Shelter Dogs and Other Blessings
By Sheila Borgman
On a Sunday morning in May, my 14-year-old daughter Eva sulked as we drove to the Santa Cruz County Animal Shelter (SCCAS). The night before I’d told her she couldn’t go to a bonfire with older kids and she’d been giving me the silent treatment ever since.
We were headed to our weekly volunteer shift at SCCAS, something we’d been doing since Eva turned 13. Looking back on our eight years at the Shelter, I realize now that our time together went far beyond hanging out with dogs once a week. It was a way to connect during the spooky teenage years when communication is hampered by emotional landmines and slammed doors.
As soon as we arrived at the shelter, something shifted in my daughter. While gathering our supplies, Eva began to chatter about which dogs had been adopted since our last shift. We made our way to the kennels and stopped in front of a young brown-and-white Pit Bull named Hopper, who’d been dubbed “Everyday Sunshine” by the Shelter staff for his friendly, goofy demeanor.
“Do you want to try getting him out, Mom?” Eva asked.
From the start, my daughter was a better dog handler than I was. Weighing in at only 100 pounds, she was no match for most dogs size-wise; her strength came from her calm, confident demeanor.
“Sure, I’ll try,” I said, watching Hopper pogo around his enclosure. I bent to unlock his kennel, my slip-leash ready.
We retrieved him from the grooming station at the end of the hall. “This time I’ve got him for real,” I said, moving in with my leash.
We retrieved him from the toy bin by the Animal Care office. He had a stuffed squirrel in his mouth.
“Want me to get him, Mom?”
Open Door, Open Heart
SCCAS is an open-admission facility serving the neediest animals in Santa Cruz County. The shelter admits all domestic animals no matter how injured, sick, aggressive, or shut-down. An amazing array of creatures come through SCCAS’s doors: from dogs and cats to pigs and horses to snakes and goldfish to chinchillas and parrots. Over 5,000 animals are housed by SCCAS annually, and in the past 10 years the shelter has performed 32,332 spays and neuters, returned 11,047 animals to their owners, and facilitated 18,881 adoptions. In addition, the shelter’s outreach services provide free and low-cost spay and neuter procedures, vaccinations, pet supplies, and more. The Extra Mile program, funded by private donations, allows severely sick or injured animals to receive advanced medical care, and after-school programs and summer Critter Camp help educate kids about animal welfare in fun, interactive ways.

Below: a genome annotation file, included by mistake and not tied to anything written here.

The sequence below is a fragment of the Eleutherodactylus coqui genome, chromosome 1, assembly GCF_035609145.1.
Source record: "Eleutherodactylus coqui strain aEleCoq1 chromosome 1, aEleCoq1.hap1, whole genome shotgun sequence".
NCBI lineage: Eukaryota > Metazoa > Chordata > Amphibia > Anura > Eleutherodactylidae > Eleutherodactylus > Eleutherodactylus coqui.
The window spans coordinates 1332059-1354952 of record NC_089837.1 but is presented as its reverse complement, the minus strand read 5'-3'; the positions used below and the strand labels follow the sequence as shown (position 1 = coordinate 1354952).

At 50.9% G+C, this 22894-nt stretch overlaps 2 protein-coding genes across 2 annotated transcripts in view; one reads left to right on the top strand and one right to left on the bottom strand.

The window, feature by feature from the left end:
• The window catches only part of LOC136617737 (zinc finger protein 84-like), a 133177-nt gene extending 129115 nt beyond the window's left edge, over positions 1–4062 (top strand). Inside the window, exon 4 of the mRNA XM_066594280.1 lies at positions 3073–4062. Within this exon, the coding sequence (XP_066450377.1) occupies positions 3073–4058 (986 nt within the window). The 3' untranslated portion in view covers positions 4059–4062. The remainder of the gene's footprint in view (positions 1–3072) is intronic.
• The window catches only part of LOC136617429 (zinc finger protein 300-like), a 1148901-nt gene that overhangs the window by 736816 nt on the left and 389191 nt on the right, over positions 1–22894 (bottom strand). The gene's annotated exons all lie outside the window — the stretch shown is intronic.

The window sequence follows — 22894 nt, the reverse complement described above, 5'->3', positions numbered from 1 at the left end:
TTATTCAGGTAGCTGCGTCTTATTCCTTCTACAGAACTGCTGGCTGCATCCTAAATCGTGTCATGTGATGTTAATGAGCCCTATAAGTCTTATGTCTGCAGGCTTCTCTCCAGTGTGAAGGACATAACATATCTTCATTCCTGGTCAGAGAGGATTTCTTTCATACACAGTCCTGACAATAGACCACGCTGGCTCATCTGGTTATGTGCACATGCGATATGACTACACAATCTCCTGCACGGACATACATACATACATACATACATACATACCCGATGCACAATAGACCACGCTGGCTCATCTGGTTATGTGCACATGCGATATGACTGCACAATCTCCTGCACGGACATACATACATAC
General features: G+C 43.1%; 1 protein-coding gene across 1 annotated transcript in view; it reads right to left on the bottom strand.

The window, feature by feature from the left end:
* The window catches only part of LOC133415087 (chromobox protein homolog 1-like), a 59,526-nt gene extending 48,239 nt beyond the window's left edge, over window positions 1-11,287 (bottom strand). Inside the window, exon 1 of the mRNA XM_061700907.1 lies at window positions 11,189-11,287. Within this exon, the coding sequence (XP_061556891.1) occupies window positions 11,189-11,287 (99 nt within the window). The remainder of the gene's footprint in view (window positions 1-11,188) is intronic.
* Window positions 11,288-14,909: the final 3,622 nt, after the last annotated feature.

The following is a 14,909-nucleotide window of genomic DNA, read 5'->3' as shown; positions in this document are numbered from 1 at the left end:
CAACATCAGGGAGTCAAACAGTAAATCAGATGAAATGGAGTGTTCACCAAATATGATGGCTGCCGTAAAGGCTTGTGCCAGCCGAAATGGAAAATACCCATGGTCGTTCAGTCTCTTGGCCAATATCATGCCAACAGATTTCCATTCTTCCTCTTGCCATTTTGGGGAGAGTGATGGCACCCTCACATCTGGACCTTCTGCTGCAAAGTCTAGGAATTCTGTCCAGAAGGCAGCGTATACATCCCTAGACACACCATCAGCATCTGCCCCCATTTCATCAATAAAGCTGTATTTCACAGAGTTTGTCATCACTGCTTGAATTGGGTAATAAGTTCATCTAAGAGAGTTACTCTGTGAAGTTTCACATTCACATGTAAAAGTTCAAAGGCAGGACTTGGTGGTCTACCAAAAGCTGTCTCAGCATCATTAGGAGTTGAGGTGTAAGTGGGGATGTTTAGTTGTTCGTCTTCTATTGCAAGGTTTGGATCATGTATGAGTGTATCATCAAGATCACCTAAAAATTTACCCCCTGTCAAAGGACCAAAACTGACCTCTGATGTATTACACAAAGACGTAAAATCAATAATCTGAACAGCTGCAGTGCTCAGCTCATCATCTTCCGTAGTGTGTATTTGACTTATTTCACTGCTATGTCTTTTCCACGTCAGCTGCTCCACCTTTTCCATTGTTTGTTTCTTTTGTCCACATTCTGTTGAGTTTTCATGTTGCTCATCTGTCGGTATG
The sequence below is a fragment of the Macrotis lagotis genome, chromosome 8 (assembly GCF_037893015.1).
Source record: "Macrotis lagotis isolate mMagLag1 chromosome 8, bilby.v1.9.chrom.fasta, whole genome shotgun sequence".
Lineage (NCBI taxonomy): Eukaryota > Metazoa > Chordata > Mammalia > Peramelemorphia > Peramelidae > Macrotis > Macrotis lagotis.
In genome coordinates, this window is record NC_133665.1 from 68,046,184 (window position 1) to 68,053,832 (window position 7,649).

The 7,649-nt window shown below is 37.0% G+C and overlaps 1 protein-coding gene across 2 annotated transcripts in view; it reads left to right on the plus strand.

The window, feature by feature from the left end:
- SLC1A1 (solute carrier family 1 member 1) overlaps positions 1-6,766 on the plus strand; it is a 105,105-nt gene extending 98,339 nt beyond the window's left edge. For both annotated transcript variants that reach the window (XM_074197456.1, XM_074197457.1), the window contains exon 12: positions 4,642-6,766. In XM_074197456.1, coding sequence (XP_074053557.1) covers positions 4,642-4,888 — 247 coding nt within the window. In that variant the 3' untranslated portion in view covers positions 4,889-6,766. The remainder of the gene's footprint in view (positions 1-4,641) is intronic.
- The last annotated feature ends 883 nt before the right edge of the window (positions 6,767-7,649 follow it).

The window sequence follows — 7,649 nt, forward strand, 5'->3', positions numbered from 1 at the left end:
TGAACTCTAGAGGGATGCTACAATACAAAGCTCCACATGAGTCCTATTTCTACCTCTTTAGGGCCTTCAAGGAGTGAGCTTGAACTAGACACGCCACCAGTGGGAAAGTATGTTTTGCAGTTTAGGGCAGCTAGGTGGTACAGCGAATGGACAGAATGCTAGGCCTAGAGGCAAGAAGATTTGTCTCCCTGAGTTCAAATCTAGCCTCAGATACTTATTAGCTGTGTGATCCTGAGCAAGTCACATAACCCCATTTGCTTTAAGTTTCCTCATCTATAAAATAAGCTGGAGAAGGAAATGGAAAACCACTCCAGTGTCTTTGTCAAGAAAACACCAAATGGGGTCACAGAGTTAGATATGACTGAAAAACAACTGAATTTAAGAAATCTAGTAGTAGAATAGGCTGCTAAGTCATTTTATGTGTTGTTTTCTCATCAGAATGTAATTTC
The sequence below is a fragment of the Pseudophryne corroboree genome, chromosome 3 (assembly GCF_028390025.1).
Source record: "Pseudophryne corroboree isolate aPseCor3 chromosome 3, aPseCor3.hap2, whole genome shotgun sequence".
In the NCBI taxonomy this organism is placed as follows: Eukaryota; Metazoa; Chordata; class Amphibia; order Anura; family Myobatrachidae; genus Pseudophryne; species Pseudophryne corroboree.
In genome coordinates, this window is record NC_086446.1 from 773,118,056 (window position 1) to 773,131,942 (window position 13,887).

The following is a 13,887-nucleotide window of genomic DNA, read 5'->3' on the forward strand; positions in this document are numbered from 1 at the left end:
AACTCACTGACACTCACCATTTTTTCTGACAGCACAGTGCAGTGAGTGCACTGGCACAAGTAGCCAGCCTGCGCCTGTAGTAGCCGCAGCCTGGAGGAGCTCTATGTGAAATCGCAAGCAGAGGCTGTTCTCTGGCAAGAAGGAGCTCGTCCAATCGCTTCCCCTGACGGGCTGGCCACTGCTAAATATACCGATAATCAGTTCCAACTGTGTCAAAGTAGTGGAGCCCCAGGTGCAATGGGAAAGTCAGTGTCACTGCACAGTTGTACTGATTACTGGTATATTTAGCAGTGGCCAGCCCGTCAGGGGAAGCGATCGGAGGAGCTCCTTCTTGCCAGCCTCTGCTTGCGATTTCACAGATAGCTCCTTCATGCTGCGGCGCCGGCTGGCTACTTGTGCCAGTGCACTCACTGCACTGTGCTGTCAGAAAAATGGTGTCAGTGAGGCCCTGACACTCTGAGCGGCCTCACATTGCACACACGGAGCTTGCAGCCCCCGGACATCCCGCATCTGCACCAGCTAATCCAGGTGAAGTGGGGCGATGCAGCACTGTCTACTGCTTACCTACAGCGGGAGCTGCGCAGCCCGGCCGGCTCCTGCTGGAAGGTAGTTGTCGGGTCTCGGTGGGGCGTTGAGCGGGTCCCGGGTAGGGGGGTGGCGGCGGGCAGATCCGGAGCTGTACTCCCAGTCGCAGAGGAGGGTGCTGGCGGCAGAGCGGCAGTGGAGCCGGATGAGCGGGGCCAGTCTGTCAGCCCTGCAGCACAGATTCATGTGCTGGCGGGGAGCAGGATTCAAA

Staff provides extensive training and support to the hundreds of volunteers who care for the animals onsite and through the Shelter’s foster program. Eva and I have never been injured while at the Shelter, unless you count the time she drilled me in the stomach with a tennis ball hurled from a Chuckit.
The Hopper Effect
On that Sunday morning in May, Eva and I spent a long time with Hopper. He played fetch, sat for treats, and rolled over for belly rubs. After several weeks at the Shelter, including a week with us in foster, he was adopted by a nice woman and her young daughter. She contacted me soon after to report that everyone loved him—even the cat.
Eva and I still do our Sunday shifts whenever she’s home from college. She’s now 21 and an Animal Sciences major at Cal Poly, where she’s taking the prerequisites for vet school. Her shelter experience gave her a boost during the hectic admissions process and helped her land a great internship with a local vet.
While the endless tide of homeless animals coming through SCCAS’s doors can take an emotional toll on those who care for them, success stories prevail. I wouldn’t trade my shelter time with Eva for anything, and I imagine she’d say the same. Not only did we get to know multitudes of dogs over the years, we got to know each other. And that’s definitely worth a Chuckit to the stomach.
For more information about volunteering at SCCAS—either onsite or as a foster home—visit https://www.scanimalshelter.org/become_a_volunteer/. Children can start working onsite with the animals at age twelve with an adult guardian who has also completed training. The website also has more information about camp and afterschool programs for kids.
Sheila Borgman is a science editor and writer. She lives in Capitola with her human and furry/feathered family.